This incapacitation in local refining capacity created a bottomless pit of corruption called subsidy regime, where the nation was (still being) hemorrhaged profusely by a cartel of economic saboteurs that took corruption to stratospheric level in the petroleum sector. Importation of petrol has really stretched the nation's economic string beyond its elastic limit. Our foreign reserves has been seriously depleted, and this has limited the capacity of the Apex bank, the Central Bank of Nigeria, to stabilize the local currency, the naira. These abnormalities have created uncertainties with its attendant vulnerability and volatility in the downstream sector.
An average Nigerian in the street is always terrified and worry-wary of when the next fuel scarcity will hit the town. Petrol sufficiency has eluded this nation for long; we are always few days away from the next scarcity, with its downward spiral of sufferings in the land. Festive seasons are usually riddled with petrol crises, turning supposed moments of celebration to groaning. Increments in petrol prices usually trigger inflation, simultaneously, thereby making life harder for already impoverished masses.
There is light at the end of the tunnel. Dangote Oil Refinery, according its chairman, will be completed by end of 2021, to begin operation in the first quarter of 2022. This is indeed a cheering news to be celebrated by Nigerians. When operational, the 650,000 per day refinery has the capacity to fill the void; i.e enough capability to meet the nation's consumption demand of less than 600,000 per day of refined products and still export to other countries.
A country of over 200 million people--the most populous black nation, will for once become self-sufficient in its refining capacity. This is really a landmark breakthrough in the nation's chequered history. When this Refinery comes on stream, pressure on our foreign reserves will reduce, naira will become stronger; hundreds of thousands of jobs created for teeming unemployed Nigerians.
And by extension, insecurity will reduce, because mass unemployment cannot be divorced from ravaging insecurity in the country. When a youth is gainfully busy, he will not have the luxury of time to dabble in social vices. Dangote Group owns this refinery but Nigeria and Nigerians will be the highest beneficiaries of the new order that this great national asset is about to herald in our downstream sector. Indeed, Dangote Refinery is coming to the rescue.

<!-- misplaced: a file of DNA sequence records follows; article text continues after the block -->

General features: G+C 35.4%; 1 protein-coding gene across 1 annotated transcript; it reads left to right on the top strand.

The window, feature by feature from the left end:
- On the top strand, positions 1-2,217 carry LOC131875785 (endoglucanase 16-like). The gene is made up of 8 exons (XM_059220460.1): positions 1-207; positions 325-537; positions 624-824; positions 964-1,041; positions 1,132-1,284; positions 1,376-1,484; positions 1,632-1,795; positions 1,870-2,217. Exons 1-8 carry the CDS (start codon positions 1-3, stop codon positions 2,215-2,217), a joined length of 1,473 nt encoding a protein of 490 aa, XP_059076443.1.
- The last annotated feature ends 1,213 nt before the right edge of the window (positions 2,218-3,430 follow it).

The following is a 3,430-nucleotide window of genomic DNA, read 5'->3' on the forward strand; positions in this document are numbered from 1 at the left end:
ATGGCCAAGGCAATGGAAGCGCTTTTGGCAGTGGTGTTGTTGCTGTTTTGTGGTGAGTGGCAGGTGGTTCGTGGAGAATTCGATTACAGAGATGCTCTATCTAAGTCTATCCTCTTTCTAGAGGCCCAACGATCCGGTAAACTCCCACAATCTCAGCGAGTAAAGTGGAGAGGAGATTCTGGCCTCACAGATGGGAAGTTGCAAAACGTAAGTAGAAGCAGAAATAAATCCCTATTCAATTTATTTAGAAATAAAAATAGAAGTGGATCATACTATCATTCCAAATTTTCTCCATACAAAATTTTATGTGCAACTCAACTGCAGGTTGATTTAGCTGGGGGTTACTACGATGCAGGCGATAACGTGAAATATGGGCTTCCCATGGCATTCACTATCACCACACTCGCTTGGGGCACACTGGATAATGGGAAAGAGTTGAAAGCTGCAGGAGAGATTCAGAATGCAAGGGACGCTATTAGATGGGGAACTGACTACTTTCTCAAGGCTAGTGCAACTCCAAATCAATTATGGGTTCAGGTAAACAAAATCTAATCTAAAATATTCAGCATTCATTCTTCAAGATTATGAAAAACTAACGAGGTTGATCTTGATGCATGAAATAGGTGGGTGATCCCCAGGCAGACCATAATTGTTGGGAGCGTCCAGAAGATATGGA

Alhaji Aliko Dangote, like him or loathe him, has proven to be a quintessential industrialist and iconic entrepreneur in the contemporary history of African industrial evolution. He did it in cement sector, repeated it in sugar refining; revolutionized commodity productions, and is about to do it again in the petroleum downstream sector.
He is the biggest individual employer of labor after government in Africa. Hundreds of thousands of families get taken care of economically, via jobs created by this visionary goal-getter and audacious investor. Sometimes, I do look at his pictures; and wonder whether he has two heads. how does he manage to carry the pressure of being in this enviable position? I am awed!
There is a school of thought that has attributed most of Aliko Dangote's achievements to being close to corridors of power that grants him unhealthy monopolistic advantage over his competitors. Even me, I used to harbor this flawed opinion that "Dangote is government pikin". My perceptive began to change when I started paying close attention to this economic titan and entrepreneurial enigma, several years after leaving the university.
Some of the prejudices, innuendoes and conjectures about African most successful industrialist started fallen off my eyes like a facade. The fallacious propaganda that he is where he is today because of his ethno-religious affinity was punctured, when it dawned me that Alhaji Aliko Dangote has been geometrically rising in profile irrespective of who is Nigeria's president--whether he is from the north or south.
I realized that Dangote has come to symbolize excellence cum success because greatness is nothing but repeated excellence powered by eagle-eyed vision and unquenchable spirit of resilience. Just imagine for a moment that the consortium led by Aliko Dangote was allowed to take over Port Harcourt and Kaduna Refineries in 2007; should we have been where we are today as a nation regarding refining of petroleum products?
As Nigerians await expectantly to welcome this Refinery on stream few months from now, it is indeed a new dawn in the nation's downstream sector. The national goal of achieving self-sufficiency in local refining capacity of Premium Motor Spirit (PMS), has become reality via the vision of one man--Alhaji Aliko Dangote, GCON. Thunderous applause!
Nwobodo writes from Abuja